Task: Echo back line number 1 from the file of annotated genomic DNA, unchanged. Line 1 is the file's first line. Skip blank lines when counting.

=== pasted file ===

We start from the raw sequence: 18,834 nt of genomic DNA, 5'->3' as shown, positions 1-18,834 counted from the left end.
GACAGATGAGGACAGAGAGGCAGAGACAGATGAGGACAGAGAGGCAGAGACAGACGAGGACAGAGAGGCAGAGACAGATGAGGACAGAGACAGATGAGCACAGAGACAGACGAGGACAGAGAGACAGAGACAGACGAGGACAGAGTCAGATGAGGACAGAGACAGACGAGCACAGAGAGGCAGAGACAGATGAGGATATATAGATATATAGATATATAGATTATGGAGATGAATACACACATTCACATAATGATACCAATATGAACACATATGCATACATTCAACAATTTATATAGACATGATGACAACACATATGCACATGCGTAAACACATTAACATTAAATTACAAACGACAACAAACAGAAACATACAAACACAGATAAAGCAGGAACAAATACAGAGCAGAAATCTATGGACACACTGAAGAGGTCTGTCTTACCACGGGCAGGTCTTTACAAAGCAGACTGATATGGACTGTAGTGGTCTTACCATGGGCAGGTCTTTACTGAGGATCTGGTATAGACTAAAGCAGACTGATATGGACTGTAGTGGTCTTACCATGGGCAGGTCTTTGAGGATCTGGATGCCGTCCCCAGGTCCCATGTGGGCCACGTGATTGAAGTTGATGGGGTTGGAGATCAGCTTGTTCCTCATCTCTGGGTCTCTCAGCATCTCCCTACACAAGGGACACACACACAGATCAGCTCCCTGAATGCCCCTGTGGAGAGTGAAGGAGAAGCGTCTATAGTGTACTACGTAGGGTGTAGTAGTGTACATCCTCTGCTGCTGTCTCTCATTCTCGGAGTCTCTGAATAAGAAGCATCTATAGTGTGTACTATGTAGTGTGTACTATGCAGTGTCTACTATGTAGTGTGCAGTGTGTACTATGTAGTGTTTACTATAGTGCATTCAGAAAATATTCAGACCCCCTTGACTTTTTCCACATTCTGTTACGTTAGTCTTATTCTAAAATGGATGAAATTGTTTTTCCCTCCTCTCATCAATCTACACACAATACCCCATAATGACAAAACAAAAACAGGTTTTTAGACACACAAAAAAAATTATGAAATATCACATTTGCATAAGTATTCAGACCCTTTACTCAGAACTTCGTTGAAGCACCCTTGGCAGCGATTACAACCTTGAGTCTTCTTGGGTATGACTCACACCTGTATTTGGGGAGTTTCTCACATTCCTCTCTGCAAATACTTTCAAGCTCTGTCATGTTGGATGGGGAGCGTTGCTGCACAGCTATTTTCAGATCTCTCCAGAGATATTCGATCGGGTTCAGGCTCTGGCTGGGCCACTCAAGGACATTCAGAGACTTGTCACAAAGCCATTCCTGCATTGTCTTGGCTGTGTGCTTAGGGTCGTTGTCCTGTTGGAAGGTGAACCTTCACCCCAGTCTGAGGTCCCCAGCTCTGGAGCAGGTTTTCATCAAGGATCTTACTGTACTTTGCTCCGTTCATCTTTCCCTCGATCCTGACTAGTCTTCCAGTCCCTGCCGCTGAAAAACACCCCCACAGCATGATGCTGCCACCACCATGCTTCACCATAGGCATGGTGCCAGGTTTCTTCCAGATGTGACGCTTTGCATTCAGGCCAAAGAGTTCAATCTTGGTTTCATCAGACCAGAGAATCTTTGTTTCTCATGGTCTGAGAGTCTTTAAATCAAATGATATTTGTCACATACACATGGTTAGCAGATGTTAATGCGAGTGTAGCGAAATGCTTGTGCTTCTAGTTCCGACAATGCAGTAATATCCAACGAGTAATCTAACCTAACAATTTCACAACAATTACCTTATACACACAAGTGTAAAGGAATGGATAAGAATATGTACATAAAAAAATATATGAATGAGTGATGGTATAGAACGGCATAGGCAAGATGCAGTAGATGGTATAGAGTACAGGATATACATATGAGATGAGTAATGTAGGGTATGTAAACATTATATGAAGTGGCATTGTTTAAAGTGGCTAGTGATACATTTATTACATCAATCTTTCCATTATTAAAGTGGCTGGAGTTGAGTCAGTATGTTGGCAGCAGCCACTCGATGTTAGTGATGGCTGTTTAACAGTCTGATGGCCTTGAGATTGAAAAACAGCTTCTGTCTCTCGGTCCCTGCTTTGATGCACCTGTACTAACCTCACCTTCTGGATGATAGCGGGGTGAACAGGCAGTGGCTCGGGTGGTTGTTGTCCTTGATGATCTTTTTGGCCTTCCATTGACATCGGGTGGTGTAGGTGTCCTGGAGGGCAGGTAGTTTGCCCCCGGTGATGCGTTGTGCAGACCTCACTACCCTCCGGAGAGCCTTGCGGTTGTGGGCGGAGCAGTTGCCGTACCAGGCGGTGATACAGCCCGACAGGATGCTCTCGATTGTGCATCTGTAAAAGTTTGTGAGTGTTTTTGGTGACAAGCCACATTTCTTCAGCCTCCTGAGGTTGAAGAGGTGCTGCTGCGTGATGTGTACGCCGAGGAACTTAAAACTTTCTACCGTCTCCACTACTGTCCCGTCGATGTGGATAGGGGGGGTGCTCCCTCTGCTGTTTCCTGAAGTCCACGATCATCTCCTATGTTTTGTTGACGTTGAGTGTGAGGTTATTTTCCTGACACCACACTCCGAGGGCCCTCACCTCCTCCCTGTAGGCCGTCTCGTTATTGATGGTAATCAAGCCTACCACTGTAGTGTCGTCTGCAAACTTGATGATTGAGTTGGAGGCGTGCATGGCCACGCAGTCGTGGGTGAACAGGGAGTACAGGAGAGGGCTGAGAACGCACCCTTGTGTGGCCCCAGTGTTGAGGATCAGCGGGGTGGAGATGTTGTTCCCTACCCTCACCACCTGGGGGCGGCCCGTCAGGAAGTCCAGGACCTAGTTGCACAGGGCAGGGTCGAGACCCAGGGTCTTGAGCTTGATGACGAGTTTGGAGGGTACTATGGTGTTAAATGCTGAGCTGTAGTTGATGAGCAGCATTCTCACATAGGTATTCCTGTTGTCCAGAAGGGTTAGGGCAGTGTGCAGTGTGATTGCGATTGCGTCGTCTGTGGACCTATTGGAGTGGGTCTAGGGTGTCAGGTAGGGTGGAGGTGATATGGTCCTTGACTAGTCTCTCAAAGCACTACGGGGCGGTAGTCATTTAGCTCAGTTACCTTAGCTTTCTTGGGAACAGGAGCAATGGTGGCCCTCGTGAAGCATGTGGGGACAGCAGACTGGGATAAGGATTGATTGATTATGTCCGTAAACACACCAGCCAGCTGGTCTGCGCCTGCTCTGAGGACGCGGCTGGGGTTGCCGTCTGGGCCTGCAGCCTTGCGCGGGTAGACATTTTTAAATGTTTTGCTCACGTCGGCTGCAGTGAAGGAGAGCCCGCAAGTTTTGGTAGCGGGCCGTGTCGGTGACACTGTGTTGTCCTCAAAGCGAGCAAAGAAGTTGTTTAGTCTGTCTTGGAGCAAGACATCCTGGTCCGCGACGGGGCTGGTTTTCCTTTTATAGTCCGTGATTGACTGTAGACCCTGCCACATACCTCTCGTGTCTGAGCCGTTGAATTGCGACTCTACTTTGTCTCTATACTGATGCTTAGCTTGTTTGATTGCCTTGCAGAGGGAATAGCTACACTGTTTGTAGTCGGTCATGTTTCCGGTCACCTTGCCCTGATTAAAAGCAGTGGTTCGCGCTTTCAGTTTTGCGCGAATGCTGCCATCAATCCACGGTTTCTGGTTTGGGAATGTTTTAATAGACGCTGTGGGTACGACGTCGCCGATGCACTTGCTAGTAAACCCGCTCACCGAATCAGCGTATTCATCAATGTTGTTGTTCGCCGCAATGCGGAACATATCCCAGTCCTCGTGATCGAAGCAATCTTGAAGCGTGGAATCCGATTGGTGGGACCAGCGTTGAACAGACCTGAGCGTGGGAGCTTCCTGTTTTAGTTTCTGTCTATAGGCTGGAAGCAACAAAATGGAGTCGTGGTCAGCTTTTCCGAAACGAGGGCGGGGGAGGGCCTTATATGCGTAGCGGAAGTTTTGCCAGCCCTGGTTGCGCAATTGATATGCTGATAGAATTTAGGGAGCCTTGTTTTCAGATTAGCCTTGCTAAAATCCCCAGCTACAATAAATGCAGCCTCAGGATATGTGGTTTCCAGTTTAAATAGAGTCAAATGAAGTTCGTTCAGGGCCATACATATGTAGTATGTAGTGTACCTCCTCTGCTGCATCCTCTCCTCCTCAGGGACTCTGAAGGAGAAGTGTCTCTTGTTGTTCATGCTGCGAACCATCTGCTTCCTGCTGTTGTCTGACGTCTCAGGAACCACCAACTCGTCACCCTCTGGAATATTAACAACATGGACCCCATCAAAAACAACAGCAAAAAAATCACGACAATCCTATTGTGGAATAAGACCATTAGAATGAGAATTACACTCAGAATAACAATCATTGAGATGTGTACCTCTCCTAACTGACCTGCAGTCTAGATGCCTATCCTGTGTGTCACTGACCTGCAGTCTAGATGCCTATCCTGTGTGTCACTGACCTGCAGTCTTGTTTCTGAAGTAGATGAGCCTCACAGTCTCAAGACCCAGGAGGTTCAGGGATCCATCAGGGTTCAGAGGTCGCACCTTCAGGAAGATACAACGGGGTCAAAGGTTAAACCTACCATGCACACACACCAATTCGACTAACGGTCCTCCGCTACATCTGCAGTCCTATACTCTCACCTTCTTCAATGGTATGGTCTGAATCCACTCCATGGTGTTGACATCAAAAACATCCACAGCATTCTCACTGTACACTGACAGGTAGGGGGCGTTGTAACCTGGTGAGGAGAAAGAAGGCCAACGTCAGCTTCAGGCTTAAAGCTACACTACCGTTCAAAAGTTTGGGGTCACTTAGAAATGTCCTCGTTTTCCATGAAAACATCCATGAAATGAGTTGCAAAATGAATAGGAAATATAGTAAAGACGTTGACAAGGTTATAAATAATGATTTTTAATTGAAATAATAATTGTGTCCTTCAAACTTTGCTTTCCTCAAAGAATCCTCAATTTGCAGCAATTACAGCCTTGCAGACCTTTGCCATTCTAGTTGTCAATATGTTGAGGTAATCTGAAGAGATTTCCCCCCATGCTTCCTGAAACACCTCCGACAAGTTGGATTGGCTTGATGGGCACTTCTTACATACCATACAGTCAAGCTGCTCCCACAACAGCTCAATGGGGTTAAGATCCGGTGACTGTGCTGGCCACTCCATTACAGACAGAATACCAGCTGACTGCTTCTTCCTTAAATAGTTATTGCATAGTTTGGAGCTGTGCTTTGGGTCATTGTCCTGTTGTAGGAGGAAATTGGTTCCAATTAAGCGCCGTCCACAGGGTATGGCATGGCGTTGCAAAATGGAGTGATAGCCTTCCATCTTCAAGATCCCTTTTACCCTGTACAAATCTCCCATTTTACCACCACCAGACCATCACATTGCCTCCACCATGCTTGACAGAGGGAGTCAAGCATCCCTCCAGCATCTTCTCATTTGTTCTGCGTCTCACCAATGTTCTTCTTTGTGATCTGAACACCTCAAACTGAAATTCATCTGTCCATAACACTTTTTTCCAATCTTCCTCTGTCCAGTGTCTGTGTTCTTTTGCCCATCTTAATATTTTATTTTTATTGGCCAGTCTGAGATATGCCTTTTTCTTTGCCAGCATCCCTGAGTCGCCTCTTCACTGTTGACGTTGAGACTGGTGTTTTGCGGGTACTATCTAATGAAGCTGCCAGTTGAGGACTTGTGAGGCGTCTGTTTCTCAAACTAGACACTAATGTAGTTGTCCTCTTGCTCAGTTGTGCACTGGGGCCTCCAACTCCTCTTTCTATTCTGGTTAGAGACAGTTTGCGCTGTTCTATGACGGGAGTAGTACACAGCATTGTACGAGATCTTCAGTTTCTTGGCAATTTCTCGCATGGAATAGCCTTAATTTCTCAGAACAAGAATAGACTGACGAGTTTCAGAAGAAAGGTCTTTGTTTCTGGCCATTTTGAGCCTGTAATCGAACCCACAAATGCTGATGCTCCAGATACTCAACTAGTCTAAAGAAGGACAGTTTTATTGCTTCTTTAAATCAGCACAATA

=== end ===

We start from the raw sequence: 18,834 nt of genomic DNA, 5'->3' as shown, positions 1-18,834 counted from the left end.